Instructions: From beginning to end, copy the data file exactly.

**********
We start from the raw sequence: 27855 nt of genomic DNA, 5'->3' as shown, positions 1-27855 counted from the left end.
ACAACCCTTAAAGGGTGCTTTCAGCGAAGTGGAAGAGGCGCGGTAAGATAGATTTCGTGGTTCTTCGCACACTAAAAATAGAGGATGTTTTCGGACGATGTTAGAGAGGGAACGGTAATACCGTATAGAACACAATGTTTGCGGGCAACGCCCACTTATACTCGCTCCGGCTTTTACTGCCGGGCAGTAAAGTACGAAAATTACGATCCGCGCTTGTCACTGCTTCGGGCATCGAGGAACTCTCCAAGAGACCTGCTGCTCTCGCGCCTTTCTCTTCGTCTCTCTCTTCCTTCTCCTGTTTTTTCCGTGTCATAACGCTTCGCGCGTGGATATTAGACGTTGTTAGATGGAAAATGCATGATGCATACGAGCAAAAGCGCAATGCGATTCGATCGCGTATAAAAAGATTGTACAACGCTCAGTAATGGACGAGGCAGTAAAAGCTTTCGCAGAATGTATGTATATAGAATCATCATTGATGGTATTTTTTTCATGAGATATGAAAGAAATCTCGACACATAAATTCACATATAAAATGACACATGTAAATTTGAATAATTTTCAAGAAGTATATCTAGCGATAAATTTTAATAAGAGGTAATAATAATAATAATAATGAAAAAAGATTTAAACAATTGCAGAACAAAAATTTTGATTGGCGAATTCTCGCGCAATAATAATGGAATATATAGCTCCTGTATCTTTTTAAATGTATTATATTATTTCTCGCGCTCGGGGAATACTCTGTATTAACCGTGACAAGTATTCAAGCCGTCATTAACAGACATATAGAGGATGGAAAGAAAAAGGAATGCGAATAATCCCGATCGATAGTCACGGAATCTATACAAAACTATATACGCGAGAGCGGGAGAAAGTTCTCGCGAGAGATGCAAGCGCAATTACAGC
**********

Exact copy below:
We start from the raw sequence: 27855 nt of genomic DNA, 5'->3' as shown, positions 1-27855 counted from the left end.
ACAACCCTTAAAGGGTGCTTTCAGCGAAGTGGAAGAGGCGCGGTAAGATAGATTTCGTGGTTCTTCGCACACTAAAAATAGAGGATGTTTTCGGACGATGTTAGAGAGGGAACGGTAATACCGTATAGAACACAATGTTTGCGGGCAACGCCCACTTATACTCGCTCCGGCTTTTACTGCCGGGCAGTAAAGTACGAAAATTACGATCCGCGCTTGTCACTGCTTCGGGCATCGAGGAACTCTCCAAGAGACCTGCTGCTCTCGCGCCTTTCTCTTCGTCTCTCTCTTCCTTCTCCTGTTTTTTCCGTGTCATAACGCTTCGCGCGTGGATATTAGACGTTGTTAGATGGAAAATGCATGATGCATACGAGCAAAAGCGCAATGCGATTCGATCGCGTATAAAAAGATTGTACAACGCTCAGTAATGGACGAGGCAGTAAAAGCTTTCGCAGAATGTATGTATATAGAATCATCATTGATGGTATTTTTTTCATGAGATATGAAAGAAATCTCGACACATAAATTCACATATAAAATGACACATGTAAATTTGAATAATTTTCAAGAAGTATATCTAGCGATAAATTTTAATAAGAGGTAATAATAATAATAATAATGAAAAAAGATTTAAACAATTGCAGAACAAAAATTTTGATTGGCGAATTCTCGCGCAATAATAATGGAATATATAGCTCCTGTATCTTTTTAAATGTATTATATTATTTCTCGCGCTCGGGGAATACTCTGTATTAACCGTGACAAGTATTCAAGCCGTCATTAACAGACATATAGAGGATGGAAAGAAAAAGGAATGCGAATAATCCCGATCGATAGTCACGGAATCTATACAAAACTATATACGCGAGAGCGGGAGAAAGTTCTCGCGAGAGATGCAAGCGCAATTACAGC